Smart parking

Managing parking in high demand locations

Smart parking sensors

Our smart parking project

The Integrated Smart Parking project seeks to use smart technologies to better manage public parking in high-demand areas and reduce congestion associated with drivers looking for a place to park.

Starting in September 2020, Coogee Beach will be the first location in Randwick City to trial smart parking technology, which uses cameras and in-ground sensors to identify how many parking spaces are available in a given area. Smart parking trials will also be rolled out to locations in Kingsford and Kensington later in the year.

The Integrated Smart Parking project is being jointly funded by Randwick City Council and through a grant from the Australian Government’s Smart Cities and Suburbs program. It is a joint initiative between the Australian Government, Randwick Council, The University of New South Wales and BaseUp Technologies Pty Ltd.

How does it work?

The project involves the use of cameras and in-ground sensors to live monitor the availability of parking spaces in certain areas. Community surveys will also be undertaken to better understand parking needs and preferences.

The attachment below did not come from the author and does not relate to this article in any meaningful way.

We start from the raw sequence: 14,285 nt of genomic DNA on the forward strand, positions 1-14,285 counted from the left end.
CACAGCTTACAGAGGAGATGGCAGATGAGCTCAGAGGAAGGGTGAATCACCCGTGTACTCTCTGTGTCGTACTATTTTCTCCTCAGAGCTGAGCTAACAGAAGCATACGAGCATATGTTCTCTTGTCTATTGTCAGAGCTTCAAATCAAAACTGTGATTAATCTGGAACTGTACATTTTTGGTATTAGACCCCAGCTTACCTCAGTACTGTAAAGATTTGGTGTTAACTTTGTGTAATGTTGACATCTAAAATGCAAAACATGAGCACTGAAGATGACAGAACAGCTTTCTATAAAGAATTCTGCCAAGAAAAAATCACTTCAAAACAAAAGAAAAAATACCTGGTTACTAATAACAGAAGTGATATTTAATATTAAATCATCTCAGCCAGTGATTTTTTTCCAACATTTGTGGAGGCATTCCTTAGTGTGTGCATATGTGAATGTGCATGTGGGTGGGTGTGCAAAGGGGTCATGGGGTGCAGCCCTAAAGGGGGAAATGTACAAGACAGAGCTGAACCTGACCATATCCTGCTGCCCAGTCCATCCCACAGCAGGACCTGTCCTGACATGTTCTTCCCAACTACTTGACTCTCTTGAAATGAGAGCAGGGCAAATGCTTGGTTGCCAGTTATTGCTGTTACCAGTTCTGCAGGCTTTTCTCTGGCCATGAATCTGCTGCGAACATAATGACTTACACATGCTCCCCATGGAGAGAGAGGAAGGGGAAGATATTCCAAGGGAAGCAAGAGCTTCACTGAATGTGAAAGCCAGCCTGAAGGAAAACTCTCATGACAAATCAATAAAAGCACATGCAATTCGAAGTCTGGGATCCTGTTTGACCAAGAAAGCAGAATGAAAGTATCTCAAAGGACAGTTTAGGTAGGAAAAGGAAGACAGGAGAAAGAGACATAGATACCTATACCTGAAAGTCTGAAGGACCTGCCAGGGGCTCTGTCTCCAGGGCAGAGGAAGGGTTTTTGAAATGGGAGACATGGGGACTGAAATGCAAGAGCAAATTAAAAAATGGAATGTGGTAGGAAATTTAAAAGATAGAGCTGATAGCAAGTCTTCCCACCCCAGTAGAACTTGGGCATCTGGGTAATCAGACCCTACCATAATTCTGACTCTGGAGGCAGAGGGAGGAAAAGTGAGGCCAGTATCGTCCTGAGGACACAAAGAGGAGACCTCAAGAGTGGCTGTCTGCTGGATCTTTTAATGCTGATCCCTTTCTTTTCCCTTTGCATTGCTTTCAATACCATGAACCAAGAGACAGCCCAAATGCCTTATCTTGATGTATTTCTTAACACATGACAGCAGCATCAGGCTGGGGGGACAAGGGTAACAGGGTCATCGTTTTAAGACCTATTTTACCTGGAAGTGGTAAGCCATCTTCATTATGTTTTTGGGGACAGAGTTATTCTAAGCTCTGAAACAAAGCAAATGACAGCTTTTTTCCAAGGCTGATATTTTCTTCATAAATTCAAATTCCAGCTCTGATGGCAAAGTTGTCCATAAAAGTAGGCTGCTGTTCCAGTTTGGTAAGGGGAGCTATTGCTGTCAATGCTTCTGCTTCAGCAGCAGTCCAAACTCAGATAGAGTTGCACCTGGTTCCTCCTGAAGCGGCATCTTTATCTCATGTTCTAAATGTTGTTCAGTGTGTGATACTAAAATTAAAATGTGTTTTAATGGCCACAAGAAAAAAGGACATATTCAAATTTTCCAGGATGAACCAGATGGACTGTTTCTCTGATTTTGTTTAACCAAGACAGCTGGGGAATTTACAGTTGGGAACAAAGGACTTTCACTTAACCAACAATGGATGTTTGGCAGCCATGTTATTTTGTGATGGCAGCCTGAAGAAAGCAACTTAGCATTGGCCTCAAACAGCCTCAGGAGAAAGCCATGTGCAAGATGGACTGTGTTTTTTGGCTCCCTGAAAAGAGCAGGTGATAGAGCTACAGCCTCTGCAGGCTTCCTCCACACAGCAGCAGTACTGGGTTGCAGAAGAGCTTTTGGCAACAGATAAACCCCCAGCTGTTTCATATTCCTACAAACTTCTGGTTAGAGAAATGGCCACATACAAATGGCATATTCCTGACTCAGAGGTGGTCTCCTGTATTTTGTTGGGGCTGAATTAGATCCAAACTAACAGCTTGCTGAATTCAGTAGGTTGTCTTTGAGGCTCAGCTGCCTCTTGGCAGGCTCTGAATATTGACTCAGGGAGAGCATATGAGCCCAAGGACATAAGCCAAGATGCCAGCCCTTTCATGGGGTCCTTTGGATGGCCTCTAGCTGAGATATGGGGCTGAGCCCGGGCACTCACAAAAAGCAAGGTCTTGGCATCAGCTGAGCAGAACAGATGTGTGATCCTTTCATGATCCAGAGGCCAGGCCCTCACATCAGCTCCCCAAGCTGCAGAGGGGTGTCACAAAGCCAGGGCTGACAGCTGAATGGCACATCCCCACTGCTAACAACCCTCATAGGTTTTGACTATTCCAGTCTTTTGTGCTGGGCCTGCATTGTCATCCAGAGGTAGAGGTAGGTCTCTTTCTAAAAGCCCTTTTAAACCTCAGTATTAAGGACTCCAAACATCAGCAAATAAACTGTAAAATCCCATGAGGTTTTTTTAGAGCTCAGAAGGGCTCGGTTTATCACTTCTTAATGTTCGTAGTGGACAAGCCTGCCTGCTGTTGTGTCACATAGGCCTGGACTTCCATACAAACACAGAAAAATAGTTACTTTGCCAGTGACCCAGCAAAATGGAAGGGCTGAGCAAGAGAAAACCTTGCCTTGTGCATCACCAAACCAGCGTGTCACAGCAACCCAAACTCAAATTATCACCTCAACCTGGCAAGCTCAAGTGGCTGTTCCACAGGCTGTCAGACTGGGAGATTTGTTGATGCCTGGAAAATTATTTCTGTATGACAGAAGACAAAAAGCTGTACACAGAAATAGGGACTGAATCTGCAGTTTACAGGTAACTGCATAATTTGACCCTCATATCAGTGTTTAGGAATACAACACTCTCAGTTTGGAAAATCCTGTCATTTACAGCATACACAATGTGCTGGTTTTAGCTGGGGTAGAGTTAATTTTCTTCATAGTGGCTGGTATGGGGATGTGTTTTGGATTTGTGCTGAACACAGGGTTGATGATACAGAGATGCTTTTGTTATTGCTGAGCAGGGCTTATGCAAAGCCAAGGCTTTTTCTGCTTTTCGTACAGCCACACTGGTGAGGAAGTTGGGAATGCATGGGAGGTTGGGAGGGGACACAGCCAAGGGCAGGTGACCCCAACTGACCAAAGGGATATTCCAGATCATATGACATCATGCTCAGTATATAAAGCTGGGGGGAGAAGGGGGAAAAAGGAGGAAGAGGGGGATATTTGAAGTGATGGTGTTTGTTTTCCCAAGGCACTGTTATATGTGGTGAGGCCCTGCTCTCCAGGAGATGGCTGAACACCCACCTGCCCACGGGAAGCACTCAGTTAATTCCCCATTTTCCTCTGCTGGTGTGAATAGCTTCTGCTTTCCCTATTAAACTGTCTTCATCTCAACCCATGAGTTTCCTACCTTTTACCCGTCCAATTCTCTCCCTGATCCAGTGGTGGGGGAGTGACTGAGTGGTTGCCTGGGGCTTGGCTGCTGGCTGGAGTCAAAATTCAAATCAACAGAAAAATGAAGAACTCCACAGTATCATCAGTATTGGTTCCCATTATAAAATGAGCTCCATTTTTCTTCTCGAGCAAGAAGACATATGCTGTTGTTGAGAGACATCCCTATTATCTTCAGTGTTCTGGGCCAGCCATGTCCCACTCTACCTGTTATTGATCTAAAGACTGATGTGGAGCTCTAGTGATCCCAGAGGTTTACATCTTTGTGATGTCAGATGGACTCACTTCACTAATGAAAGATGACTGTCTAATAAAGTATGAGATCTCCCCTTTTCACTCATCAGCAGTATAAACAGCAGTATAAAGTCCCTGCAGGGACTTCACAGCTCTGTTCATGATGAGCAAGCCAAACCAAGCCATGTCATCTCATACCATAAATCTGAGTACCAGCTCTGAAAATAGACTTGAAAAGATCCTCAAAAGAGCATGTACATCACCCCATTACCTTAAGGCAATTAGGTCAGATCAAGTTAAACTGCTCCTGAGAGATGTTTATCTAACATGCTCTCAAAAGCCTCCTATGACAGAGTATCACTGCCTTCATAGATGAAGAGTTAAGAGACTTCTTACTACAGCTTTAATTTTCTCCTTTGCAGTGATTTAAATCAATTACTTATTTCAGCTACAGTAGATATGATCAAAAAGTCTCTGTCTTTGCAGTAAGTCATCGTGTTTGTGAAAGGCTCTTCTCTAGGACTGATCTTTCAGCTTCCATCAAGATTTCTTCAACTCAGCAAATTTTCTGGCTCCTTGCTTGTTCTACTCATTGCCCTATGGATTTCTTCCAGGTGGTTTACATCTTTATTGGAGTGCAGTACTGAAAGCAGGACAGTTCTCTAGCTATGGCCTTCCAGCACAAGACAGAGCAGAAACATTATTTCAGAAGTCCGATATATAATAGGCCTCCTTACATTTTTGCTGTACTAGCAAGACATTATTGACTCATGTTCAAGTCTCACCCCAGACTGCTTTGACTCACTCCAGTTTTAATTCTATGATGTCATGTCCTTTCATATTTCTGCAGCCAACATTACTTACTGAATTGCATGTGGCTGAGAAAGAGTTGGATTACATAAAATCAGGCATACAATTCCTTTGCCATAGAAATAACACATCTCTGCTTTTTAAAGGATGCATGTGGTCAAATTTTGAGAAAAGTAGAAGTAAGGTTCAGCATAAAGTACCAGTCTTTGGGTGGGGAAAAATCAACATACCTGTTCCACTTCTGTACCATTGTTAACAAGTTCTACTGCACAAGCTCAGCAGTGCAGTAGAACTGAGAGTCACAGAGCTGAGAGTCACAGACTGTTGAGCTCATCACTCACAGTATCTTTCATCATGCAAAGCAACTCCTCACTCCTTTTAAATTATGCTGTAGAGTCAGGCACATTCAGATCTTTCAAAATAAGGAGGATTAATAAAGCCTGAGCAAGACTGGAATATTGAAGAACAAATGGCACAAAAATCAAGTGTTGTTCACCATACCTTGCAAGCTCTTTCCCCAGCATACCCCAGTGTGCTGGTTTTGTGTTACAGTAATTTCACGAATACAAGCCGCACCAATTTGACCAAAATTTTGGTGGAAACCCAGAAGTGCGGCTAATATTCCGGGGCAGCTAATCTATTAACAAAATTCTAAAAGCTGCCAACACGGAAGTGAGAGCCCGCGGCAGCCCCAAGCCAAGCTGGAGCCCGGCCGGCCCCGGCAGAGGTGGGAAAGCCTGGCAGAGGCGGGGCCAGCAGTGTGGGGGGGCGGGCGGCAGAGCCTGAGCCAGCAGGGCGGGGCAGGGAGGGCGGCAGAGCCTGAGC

Data collected from sensors and cameras will be conveyed to motorists via onsite digital signage or the PayStay app to direct motorists to available parking.

In-ground sensors

In-ground sensors work by inserting a small sensor in each parking space. The sensors are typically installed flush with the ground or slightly below the surface and covered to ensure that they don’t pose a trip hazard. The sensor detects when a vehicle is parked in the parking space and sends this information back to a central processing platform. In-ground sensors are the simplest and most widespread method used for monitoring parking availability. To function, inground sensors require parking spaces to be line-marked.


Cameras can be used to determine whether a parking space is occupied or available through video imaging and analytics. The images collected are de-identified so that number plates and faces are not recognisable.

Cameras have the potential to be more cost efficient than sensors as they can monitor multiple spaces at once. They also have additional benefits such as the ability to monitor unmarked spaces, identify hazardous parking, and record information such as the size of each space. However, due to the volume of data that cameras transmit, they generally require a nearby Ethernet or 4G network connection. They also cannot be used in areas with tree canopy coverage or other visual impediments. Council is trialling this technology in the Coogee Oval off-street car park.